Although not a common item these days, one may still find them at a grave side, used as a vase for a single flower.
Catching the Tears of Mourning
They are made from terracotta, glass or any other material able to be formed into the required shape. At first, these tear catchers were quite simple, just a small cup or a bottle with a long neck, but later a 'cup' at the top of the stem was formed, to conform to the contours of the eye. Those expressing their sorrow through tears would place the cup over the eye, and any tears brought forth would be caught, falling to the bottom of the vial/bottle.
It is with these implements that one’s sorrow could be measured. In the days of ancient Persia, a sultan would check the contents of his many wives tear catchers, the bottles stoppered between bouts of sadness, in order to tell who missed him the most while he was away.
Through the Ages
This brought about an interesting new profession. Women would be paid to cry at funerals, thus filling more tear catchers for the dead, artificially elevating the deceased’s position post mortem. The more tears the paid for mourner shed, the more money they would make.
What was more interesting about these bottles was the fact that the tears were allowed to evaporate. The tear catchers would be placed in the deceased’s tomb, and once the last of the tears had evaporated, the official period of mourning could be ended.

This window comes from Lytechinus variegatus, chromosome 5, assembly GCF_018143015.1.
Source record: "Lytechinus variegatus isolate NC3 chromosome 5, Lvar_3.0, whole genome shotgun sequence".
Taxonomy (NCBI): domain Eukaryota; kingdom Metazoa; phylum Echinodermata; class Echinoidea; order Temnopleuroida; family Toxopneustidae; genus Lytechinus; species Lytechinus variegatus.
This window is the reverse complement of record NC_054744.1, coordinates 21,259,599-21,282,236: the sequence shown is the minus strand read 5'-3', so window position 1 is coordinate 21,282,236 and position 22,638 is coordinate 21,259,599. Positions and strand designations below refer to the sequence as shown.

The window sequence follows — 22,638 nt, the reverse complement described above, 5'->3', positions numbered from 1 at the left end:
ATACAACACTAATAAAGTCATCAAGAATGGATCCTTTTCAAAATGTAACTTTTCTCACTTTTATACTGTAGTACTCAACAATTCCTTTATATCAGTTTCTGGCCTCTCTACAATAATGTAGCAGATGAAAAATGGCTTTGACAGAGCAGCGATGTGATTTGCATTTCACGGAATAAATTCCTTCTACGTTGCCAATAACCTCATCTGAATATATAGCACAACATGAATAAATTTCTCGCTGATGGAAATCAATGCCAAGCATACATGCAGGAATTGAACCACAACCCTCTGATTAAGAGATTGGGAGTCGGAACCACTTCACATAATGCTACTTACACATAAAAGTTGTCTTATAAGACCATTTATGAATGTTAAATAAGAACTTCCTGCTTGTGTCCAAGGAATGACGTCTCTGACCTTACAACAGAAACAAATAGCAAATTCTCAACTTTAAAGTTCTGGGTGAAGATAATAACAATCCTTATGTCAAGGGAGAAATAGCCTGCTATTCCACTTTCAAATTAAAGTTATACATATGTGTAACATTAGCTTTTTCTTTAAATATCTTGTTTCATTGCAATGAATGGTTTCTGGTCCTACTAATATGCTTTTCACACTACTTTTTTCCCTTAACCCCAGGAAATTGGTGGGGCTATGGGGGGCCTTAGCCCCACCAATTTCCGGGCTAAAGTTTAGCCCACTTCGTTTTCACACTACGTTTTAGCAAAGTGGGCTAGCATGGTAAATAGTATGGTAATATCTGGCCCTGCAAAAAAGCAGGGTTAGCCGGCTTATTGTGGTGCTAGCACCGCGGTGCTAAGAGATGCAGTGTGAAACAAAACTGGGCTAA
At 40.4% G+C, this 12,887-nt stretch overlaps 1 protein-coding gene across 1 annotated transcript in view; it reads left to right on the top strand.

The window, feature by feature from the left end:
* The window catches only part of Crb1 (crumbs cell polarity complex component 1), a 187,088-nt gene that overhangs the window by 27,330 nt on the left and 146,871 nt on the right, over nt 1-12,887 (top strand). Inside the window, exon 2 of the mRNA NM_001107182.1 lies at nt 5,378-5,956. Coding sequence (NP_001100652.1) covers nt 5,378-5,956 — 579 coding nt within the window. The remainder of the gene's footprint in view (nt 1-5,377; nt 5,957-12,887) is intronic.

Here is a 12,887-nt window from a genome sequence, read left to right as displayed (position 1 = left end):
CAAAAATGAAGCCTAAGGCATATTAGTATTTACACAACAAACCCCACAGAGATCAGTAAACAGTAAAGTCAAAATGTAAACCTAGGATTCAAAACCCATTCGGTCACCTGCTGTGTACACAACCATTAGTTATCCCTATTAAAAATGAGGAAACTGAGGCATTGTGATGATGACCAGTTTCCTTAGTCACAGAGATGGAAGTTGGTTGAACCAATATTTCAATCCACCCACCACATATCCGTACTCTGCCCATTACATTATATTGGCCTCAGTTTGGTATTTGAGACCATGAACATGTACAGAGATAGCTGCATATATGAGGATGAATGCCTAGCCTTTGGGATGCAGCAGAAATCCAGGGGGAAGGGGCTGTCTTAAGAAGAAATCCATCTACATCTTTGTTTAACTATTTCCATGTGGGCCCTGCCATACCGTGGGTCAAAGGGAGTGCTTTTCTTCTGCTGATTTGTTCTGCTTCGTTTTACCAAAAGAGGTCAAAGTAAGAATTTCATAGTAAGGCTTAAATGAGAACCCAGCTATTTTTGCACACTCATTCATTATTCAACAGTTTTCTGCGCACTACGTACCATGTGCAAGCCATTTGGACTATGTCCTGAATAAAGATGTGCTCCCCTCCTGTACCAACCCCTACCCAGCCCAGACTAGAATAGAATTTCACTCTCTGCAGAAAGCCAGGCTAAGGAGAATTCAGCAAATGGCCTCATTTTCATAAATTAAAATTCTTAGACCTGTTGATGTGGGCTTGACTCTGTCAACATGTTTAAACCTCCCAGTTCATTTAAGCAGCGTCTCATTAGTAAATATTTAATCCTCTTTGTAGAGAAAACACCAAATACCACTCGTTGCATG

During the time of the Civil War in the US, many women took to capturing their tears over the duration their husbands were away fighting. If the husband returned, the captured tears were a measure of their wives devotion, if the husband died, the tears would be sprinkled over his grave at the first anniversary of his death – the initial period of mourning now over.
Today early tear catchers have become quite collectable, with some fetching high prices on sites like eBay. The art of making the tear catcher is not lost, and some companies still produce them today, however they are largely ornamental. A stroll through a cemetery may see you find a tear catcher adorning someone’s grave, not holding tears, but rather holding a single small flower stem.